The keys to DIA's stock market crash
What is happening with DIA? Many wonder how such a powerful international group in the distribution sector could collapse. And it is that, its value in the stock market has fallen 37%. At Economipedia we unravel the causes of the fall in DIA shares.
Markets are very sensitive to predictions of future results. For this reason, the JP Morgan report has fallen on DIA and its shareholders like a jug of cold water. Anticipating the poor results, the US investment bank lowered the unit price of its shares from 2.10 euros to 1.70 euros.
Important drop in sales
The reasons for JP Morgan issuing an unfavorable report are based on the decline in DIA's sales. If we compare the sales of the third quarter of 2018 with the sales of the third quarter of the previous year, we observe that these have fallen by 9% compared to the previous year.
And as usual, the lower the sales revenue, the lower the profits. Here is another argument why JP Morgan has downgraded the value of DIA. Taking EBITDA as an indicator, which is the profit before taxes, interest, depreciation and amortization of the company, we see that this will be between 350 million and 400 million euros. This is a notably lower figure than the EBITDA achieved the previous year.
Consequences of the crisis in Argentina
To add insult to injury, DIA, which develops a good part of its business volume in countries such as Brazil and Argentina, is being severely affected by the crisis in both countries. The poor performance of the economy in Argentina and Brazil has been noted in DIA's revenues, which have continued to decline since 2016.
In relation to Argentina, the drop may be even greater. This is explained because the companies that operate in Argentina will have the obligation to adapt to the accounting standards for economies with hyperinflation. The application of these regulations could lead to negative financial consequences that have not been included in the DIA provisions.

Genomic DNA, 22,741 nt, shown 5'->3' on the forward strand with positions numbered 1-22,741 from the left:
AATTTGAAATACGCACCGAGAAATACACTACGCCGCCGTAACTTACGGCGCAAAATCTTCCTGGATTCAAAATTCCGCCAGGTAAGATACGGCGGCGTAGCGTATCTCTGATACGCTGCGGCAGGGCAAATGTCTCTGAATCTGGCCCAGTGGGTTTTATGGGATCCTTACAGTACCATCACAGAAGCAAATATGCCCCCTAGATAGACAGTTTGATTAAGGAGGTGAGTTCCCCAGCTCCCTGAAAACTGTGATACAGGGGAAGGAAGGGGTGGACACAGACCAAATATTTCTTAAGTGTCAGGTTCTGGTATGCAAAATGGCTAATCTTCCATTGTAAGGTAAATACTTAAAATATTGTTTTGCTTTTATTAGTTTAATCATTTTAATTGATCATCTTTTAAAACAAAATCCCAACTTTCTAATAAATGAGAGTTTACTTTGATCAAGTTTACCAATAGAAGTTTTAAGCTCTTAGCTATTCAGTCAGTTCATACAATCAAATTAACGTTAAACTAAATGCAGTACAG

Profit warning and suspension of the dividend
The DIA itself has added fuel to the fire by announcing a “profit warning”. Let us remember that a "profit warning" or profit warning is a communication from the company to shareholders in which it informs of the fall in profit. Generally, a "profit warning" is usually made about two weeks before the listed company publishes its results. In this sense, DIA will publish its results on October 30 (within two weeks).
These kinds of announcements are accompanied by negative consequences for listed companies. Hence, DIA shares plummet on the stock market. However, the collapse of the Spanish distribution group is not the result of a bad day or a temporary situation. It is a situation that has been dragging on for some time, as investors have been suspicious of its business model for two years.
Another consequence of the so-called “profit warning” has been the suspension of the dividend for the year 2019. These types of decisions are frequent when a company faces a difficult financial situation. Instead of distributing liquidity among its shareholders, it uses the financial resources available to service debts, cover costs or make investments that allow it to fly back.
Changes in the directive and a possible takeover bid
The effects of a significant drop in sales such as the one suffered by DIA, not only have a consequence on its market value. In any company, management is usually held responsible for the negative consequences of its management. For this reason, Ana María Llopis has resigned as president. The poor results also cost Ricardo Currás the CEO position.
The large drops in the value of DIA seem to be the prelude to a takeover bid. The LetterOne Investment company, in the hands of the Russian billionaire Mikhail Fridman, is positioned as the great candidate to take control of DIA. Thus, LetterOne Investment has shown signs of preparing the ground for acquiring control of DIA. Stephen Du Charme, as a director of LetterOne Investment, has been in charge of replacing Ana María Llopis in the presidency and LetterOne, controlling 29% of the capital, is very close to owning the 30% of the capital that is necessary to be able to undertake a OPA.
With DIA plummeting, LetterOne's potential takeover bid could come at a very profitable price for the interests of billionaire Mikhail Fridman.
It will be interesting to see how the DIA situation evolves. The shadow of a takeover bid is on the horizon and many remain awaiting a new strategic plan that will allow the company to re-emerge.